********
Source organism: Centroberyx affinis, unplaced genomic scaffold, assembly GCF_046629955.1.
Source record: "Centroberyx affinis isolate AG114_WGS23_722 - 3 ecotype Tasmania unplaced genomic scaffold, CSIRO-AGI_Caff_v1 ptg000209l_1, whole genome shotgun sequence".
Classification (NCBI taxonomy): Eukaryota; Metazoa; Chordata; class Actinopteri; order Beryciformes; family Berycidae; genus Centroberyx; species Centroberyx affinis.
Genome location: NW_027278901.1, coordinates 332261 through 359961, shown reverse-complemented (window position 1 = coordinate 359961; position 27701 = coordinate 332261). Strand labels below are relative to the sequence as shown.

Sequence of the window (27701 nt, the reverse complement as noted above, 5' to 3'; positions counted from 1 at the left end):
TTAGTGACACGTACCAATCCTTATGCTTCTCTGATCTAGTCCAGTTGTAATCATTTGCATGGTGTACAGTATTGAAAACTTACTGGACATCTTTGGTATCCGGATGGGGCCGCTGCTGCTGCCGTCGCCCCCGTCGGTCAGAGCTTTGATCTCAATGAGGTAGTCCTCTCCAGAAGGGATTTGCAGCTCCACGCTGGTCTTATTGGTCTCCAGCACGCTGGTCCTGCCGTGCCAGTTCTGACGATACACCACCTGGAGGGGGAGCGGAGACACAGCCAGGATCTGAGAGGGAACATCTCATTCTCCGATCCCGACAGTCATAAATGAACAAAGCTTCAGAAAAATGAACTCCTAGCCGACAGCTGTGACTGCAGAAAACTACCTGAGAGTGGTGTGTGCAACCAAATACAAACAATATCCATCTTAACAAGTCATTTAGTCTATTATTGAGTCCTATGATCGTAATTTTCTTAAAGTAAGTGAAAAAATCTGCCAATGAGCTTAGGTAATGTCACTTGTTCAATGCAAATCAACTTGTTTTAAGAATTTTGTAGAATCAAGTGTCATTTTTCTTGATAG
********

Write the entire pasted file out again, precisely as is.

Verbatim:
Source organism: Centroberyx affinis, unplaced genomic scaffold, assembly GCF_046629955.1.
Source record: "Centroberyx affinis isolate AG114_WGS23_722 - 3 ecotype Tasmania unplaced genomic scaffold, CSIRO-AGI_Caff_v1 ptg000209l_1, whole genome shotgun sequence".
Classification (NCBI taxonomy): Eukaryota; Metazoa; Chordata; class Actinopteri; order Beryciformes; family Berycidae; genus Centroberyx; species Centroberyx affinis.
Genome location: NW_027278901.1, coordinates 332261 through 359961, shown reverse-complemented (window position 1 = coordinate 359961; position 27701 = coordinate 332261). Strand labels below are relative to the sequence as shown.

Sequence of the window (27701 nt, the reverse complement as noted above, 5' to 3'; positions counted from 1 at the left end):
TTAGTGACACGTACCAATCCTTATGCTTCTCTGATCTAGTCCAGTTGTAATCATTTGCATGGTGTACAGTATTGAAAACTTACTGGACATCTTTGGTATCCGGATGGGGCCGCTGCTGCTGCCGTCGCCCCCGTCGGTCAGAGCTTTGATCTCAATGAGGTAGTCCTCTCCAGAAGGGATTTGCAGCTCCACGCTGGTCTTATTGGTCTCCAGCACGCTGGTCCTGCCGTGCCAGTTCTGACGATACACCACCTGGAGGGGGAGCGGAGACACAGCCAGGATCTGAGAGGGAACATCTCATTCTCCGATCCCGACAGTCATAAATGAACAAAGCTTCAGAAAAATGAACTCCTAGCCGACAGCTGTGACTGCAGAAAACTACCTGAGAGTGGTGTGTGCAACCAAATACAAACAATATCCATCTTAACAAGTCATTTAGTCTATTATTGAGTCCTATGATCGTAATTTTCTTAAAGTAAGTGAAAAAATCTGCCAATGAGCTTAGGTAATGTCACTTGTTCAATGCAAATCAACTTGTTTTAAGAATTTTGTAGAATCAAGTGTCATTTTTCTTGATAG